# Does the distance increase as the polarity increases?

According to the dipole moment's definition, as polarity increases the distance between the centres of positive charge & negative charge increases.In the ionic bond ,as the polarity is maximum, distance between the two charged centres is maximum.Is this concept correct? If not what is the relationship between distance and polarity. I m not getting any intuition.

Actually dipole moment is: $$\huge \vec\mu=q.\vec d$$ where $q$ is the magnitue of charge on any particle and $\vec d$ is the distance between them; This must imply that if charge increases or distance between the charges increases, dipole moment increases; The larger the dipole moment, the greater the polarity

Actually when the more electronegative elemets pulls electrons, the partial charge, $q\le e$, increases and in case of 100% polar compund, $q=e$ whereas in 100% covalent compunds, $q=0$; so, you can see dipole moment, and polarity is maximum for ioninc compounds.But if two atoms have greater bond length, surely dipole moment and polarity increases.

• $d$ is the distance between what? When more electronegative atom pulls the electron pair,does the distance increase ie. more polar means more distance?Can u plz elaborately explain? – user5764 Jun 22 '14 at 12:56
• I just only want to know what is the role of the distance;does it increase as polarity increases? It was my question i m doing but no one is answering satisfactorily. – user5764 Jun 22 '14 at 13:02
• How has $d$ come in the measurement of polarity?PLZ explain! – user5764 Jun 22 '14 at 13:04
• yes if you increase distance polarity increases, but vice-versa may not be true as there is no direct way of increasing polarity other than changing q or d. – RE60K Jun 22 '14 at 13:10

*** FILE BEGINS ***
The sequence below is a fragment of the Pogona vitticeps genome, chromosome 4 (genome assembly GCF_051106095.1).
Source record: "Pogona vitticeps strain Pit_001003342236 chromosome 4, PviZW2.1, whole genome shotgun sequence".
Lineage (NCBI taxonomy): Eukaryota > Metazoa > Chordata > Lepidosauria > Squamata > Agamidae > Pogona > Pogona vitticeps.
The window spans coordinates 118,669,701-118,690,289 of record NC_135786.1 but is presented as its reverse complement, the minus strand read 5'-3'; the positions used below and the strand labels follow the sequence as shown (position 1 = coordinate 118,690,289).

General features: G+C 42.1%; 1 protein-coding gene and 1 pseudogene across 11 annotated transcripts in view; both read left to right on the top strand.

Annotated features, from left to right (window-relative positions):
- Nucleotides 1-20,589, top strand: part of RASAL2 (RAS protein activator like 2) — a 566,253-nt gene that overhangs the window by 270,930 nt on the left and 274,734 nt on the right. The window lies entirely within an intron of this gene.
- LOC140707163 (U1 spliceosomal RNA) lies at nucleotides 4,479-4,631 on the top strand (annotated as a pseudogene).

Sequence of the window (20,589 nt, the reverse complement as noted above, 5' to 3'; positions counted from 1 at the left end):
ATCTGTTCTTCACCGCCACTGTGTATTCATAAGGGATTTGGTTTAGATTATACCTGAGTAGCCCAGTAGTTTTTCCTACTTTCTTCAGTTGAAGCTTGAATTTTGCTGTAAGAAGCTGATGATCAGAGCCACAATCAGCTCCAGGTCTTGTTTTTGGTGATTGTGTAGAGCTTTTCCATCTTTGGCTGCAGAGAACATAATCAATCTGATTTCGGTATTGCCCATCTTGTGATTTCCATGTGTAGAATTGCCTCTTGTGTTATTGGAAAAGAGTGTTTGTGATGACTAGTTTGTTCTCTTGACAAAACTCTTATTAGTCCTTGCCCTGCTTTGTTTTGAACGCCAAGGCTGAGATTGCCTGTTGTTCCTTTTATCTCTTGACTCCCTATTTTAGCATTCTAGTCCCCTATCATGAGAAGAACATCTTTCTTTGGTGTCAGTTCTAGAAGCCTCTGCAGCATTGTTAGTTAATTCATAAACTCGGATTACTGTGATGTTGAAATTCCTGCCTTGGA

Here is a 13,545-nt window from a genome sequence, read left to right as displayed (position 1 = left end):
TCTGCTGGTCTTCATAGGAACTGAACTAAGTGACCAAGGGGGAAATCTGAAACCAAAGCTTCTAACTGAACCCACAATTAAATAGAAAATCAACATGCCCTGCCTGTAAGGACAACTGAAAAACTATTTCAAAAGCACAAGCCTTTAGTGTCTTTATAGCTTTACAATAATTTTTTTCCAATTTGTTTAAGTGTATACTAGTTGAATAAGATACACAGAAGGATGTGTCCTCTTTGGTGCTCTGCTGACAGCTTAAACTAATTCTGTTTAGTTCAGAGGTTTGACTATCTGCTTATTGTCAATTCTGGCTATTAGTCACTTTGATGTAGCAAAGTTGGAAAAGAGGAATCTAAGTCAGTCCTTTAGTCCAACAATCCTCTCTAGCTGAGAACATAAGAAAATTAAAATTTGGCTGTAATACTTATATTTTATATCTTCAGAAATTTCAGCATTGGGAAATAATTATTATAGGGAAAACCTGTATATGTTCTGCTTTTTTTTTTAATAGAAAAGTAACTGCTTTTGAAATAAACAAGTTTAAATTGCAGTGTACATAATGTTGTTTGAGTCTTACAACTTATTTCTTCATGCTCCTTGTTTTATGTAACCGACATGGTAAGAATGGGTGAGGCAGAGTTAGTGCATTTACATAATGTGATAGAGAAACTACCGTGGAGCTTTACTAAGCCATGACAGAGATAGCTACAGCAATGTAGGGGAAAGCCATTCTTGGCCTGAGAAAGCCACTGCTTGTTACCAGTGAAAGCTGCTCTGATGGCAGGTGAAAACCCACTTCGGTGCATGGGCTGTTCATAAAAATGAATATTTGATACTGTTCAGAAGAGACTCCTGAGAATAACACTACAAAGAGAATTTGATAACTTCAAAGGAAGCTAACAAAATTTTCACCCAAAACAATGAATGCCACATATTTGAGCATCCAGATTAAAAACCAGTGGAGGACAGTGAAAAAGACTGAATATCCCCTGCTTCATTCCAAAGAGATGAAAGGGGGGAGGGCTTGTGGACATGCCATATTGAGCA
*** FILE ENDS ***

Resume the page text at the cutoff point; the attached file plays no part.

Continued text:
• yes you are correct that if d is increased $\mu$ increases , also if $\mu$ is maximum then there's no limit to maximization of d, but there is for q. – RE60K Jun 22 '14 at 13:19

I'm not sure if the guideline actually works out in empirical observations. There are at least two factors affecting bond length - atomic radii - and polarity of the bond. A more polar bond will have a less even distribution of electrons. The electron density will generally be closer to the more electronegative atom. This isolation of electrons may have the effect of "stretching" the bond.

Consider the following two molecules, both of which are linear and polar:

From polarity considerations alone, we might expect the $\ce{H-F}$ bond to be longer than the $\ce{H-Cl}$ bond because fluorine is more electronegative than chlorine. However, chlorine is a bigger atom than fluorine by nature of having additional sublevels of electrons.

Also, consider the below data: bond length actually increases with decreasing polarity (quantified through dipole moments).

Fluoromethane Bond length 136pm, Bond strength 108 kcal/mol, Dipole moment (D) 1.85

Bromomethane Bond length 178pm, Bond strength 84 kcal/mol, Dipole moment (D) 1.87

Chloromethane Bond length 193pm, Bond strength 70 kcal/mol, Dipole moment (D) 1.81

Iodomethane Bond length 214pm, Bond strength 56 kcal/mol, Dipole moment (D) 1.62

The unfortunate thing about your guideline is that I thought that it would work at least across periods - in which atomic size stays relatively constant. However, the facts do not fit the case. Consider $\ce{H-N}$ and $\ce{H-O}$. Oxygen is more electronegative than nitrogen; we'd expect the $\ce{H-O}$ bond to be more polar, and thus longer than the $\ce{H-N}$, at least according to your guideline. The opposite is actually true; the $\ce{H-O}$ bond is actually shorter than the $\ce{H-N}$ bond.

• So what is the role of distance in measuring the degree of polarity.According to u , polarity is inversely proportional to the distance?Can u plz explain? – user5764 Jun 22 '14 at 5:20
• I didn't say that. I think that you should consider bond length on a case by case basis as there are several factors. – Dissenter Jun 22 '14 at 5:27
• Can u give me the actual answer:what is the role of $d$ in measuuring the polarity ? – user5764 Jun 22 '14 at 10:16
• How does $d$ affect the dipole moment? – user5764 Jun 22 '14 at 10:17
• d is a measure of the dipole moment. – Dissenter Jun 22 '14 at 14:51